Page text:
Posted By Claire on June 19, 2009
“The Tudors”, Philippa Gregory and people like me have all been accused of “feminising” the reign of Henry VIII and putting too much emphasis on his six wives and the roles that they played in his reign, but how can we really explore Henry VIII and what drove him without looking at his wives?
However, Henry VIII’s six wives – Catherine of Aragon, Anne Boleyn, Jane Seymour, Anne of Cleves, Catherine Howard and Catherine Parr – were not the only women in the life of this monarch and we also need to consider the King’s mistresses. As Kelly Hart says:
“These ladies carved out extraordinary lives in a man’s world, and emerge clearly through the mists of time as individuals worthy of our attention”
“The Mistresses of Henry VIII” by Kelly Hart really is the first book to consider all of the women in Henry VIII’s life. Many of you will know the David Starkey, Alison Weir and Antonia Fraser books on Henry’s six wives, but this book considers every single woman that Henry VIII was linked to and is a fantastic resource for Tudor history lovers. The chronology of Henry’s women and the births of his children, both legitimate and illegitimate, is particularly useful.
Henry VIII seems to have been a hopeless romantic who was always searching for his true love and a woman who could give him his heart’s desire, a son, and this made him easy prey for families who wanted to earn titles and recognition by pushing their pretty daughters into the King’s arms. Henry went from mistress to mistress, from wife to wife, from wife to mistress…always searching for that elusive something and, contrary to belief, Henry VIII did not treat all of his women badly. Hart concludes that:
“He has been portrayed as an unpredictable character, eager to remove the heads of his friends and wives as soon as they displeased him. There are elements of truth in the caricature, but he was also a devoted lover, providing for some of his mistresses well after their liaison had ended and moving heaven and earth to be with the lady he loved”
and uncovers the truth that Henry was actually faithful to his women, sleeping with only one at a time and showing them real love and affection, as well as showering them with gifts and their families with titles.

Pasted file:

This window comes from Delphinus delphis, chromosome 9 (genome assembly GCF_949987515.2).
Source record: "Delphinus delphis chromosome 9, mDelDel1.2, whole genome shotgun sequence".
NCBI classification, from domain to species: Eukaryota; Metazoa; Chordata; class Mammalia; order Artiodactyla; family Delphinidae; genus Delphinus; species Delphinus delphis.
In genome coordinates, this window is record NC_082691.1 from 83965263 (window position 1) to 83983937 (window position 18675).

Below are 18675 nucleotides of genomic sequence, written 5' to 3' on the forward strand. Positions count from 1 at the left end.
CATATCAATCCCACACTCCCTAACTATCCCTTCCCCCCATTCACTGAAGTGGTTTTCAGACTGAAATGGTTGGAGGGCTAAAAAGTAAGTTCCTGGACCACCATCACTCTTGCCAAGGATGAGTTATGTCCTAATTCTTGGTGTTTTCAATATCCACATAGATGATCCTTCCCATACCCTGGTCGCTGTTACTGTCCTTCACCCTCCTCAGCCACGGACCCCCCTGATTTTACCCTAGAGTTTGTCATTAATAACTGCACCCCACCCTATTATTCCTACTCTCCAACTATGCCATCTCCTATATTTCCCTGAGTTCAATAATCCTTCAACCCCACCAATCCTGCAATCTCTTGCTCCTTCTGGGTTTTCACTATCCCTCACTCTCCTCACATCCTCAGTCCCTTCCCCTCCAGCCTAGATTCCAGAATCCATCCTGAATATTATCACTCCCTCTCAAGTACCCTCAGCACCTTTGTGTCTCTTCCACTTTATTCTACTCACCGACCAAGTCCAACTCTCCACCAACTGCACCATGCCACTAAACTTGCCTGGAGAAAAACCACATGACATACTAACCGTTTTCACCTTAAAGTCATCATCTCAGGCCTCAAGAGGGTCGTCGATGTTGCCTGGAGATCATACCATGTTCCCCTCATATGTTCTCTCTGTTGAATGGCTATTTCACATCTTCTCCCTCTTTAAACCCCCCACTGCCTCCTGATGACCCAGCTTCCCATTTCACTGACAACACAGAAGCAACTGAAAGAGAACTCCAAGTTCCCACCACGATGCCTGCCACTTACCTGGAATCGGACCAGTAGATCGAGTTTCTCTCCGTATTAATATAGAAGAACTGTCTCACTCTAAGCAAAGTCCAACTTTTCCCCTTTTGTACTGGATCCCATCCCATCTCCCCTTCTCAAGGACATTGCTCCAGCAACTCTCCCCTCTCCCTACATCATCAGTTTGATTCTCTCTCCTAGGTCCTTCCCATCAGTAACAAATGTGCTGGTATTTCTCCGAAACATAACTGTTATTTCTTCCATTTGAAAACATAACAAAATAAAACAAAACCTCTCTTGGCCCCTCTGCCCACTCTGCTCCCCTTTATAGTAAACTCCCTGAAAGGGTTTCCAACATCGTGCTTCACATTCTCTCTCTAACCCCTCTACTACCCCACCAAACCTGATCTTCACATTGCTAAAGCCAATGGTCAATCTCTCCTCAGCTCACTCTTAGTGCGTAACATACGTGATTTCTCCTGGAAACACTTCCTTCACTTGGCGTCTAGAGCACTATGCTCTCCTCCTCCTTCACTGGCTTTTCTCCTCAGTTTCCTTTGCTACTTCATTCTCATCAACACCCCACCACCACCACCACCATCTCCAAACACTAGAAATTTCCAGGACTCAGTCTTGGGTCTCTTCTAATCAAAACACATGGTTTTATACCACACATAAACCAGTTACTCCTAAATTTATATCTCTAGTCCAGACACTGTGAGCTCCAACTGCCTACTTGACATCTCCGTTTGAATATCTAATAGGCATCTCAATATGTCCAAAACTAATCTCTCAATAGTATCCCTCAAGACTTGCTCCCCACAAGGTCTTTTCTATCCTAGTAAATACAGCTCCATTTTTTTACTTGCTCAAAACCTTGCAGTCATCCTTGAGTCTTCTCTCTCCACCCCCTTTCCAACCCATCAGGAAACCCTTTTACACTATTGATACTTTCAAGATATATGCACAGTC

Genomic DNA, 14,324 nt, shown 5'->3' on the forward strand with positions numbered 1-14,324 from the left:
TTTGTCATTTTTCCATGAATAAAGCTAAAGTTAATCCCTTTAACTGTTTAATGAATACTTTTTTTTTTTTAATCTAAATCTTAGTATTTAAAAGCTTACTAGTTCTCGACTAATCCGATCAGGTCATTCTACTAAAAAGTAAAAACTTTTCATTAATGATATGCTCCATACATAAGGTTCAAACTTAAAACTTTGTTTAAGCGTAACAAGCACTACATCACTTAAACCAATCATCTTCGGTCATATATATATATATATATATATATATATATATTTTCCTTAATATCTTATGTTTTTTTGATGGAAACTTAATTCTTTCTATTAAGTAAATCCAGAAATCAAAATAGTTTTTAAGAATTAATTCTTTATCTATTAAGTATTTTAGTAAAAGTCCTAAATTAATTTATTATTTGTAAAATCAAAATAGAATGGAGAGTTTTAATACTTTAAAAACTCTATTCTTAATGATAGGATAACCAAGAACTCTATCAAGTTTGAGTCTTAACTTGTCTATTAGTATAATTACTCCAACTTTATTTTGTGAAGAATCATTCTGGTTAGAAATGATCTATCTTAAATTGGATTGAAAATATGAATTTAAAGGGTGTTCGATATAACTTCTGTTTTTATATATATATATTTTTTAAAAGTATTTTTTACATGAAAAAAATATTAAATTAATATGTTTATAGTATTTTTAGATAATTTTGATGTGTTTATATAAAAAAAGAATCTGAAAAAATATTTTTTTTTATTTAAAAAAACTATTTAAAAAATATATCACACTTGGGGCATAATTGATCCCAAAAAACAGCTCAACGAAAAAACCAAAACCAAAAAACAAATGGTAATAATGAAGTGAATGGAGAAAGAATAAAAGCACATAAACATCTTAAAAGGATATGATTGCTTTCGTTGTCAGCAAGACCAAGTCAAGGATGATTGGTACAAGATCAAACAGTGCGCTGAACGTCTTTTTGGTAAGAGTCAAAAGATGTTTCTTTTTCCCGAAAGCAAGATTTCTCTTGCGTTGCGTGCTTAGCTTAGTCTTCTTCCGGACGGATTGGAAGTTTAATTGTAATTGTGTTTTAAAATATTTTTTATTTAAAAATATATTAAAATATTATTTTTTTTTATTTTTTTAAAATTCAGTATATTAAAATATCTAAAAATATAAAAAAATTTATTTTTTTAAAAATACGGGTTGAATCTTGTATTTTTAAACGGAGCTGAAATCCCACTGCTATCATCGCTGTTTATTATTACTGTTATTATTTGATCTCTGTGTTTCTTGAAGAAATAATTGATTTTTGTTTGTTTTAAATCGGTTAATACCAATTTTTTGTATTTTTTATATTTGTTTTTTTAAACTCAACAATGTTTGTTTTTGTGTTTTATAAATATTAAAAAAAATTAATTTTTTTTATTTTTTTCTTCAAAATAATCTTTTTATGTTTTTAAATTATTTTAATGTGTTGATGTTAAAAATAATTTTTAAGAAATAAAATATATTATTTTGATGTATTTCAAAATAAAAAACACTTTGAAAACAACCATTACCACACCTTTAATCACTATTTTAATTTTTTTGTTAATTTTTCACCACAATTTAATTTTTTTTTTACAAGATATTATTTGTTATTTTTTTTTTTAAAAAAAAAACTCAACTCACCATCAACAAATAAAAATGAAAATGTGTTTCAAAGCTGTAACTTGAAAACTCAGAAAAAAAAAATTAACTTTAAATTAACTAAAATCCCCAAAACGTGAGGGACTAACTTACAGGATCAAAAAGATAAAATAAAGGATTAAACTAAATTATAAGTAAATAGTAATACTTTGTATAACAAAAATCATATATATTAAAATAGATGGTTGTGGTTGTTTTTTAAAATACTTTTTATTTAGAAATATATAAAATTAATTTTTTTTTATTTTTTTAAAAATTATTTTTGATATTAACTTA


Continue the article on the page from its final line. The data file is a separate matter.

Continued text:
Kelly Hart’s “The Mistresses of Henry VIII” gives account of his six wives and the six mistresses that he definitely had:-
- Lady Anne Stafford
- Bessie Blount
- Mary Boleyn
- “The handsome young lady” of 1534
- William Webbe’s lover
- Mary Shelton
and also considers evidence for Henry having other mistresses, such as Étienette de la Baume, Elizabeth Amadas, Jane Popincourt, Elizabeth Carew, Margaret Skipwith, Elizabeth Brooke and Anne Bassett.
But this book is more than an account of Henry’s many women, it is also a journey of discovery into what drove this man and how his women affected his life and his decisions. For us Anne Boleyn fans, Kelly Hart has done a brilliant section (three chapters!) on Anne, “the woman in the world that I value the most” (Henry VIII 1527), covering Henry’s obsession with her, the “Great Matter”, and Anne’s rise and fall. Hart states that:
“It was surely Anne who was the great love of his life”
and suggests that Henry had expected Anne to change when she became queen and to behave more like the dignified queen he was used to. Was this Anne’s mistake?
I won’t spoil this book by giving any more details but it really is a “must-read” for us Anne Boleyn and Tudor fans, and people who are curious about this monarch’s personal life! What I love about the book is that Kelly Hart can back up her opinions and conclusions with real historical evidence and sources, and has obviously done meticulous research – excellent!
“The Mistresses of Henry VIII” is by Kelly Hart and is published by The History Press. It was published in the UK in April 2009 and in the US this month (June 2009) and so is up to date with current research. It is available through Amazon US and Amazon UK, as well as other book stores.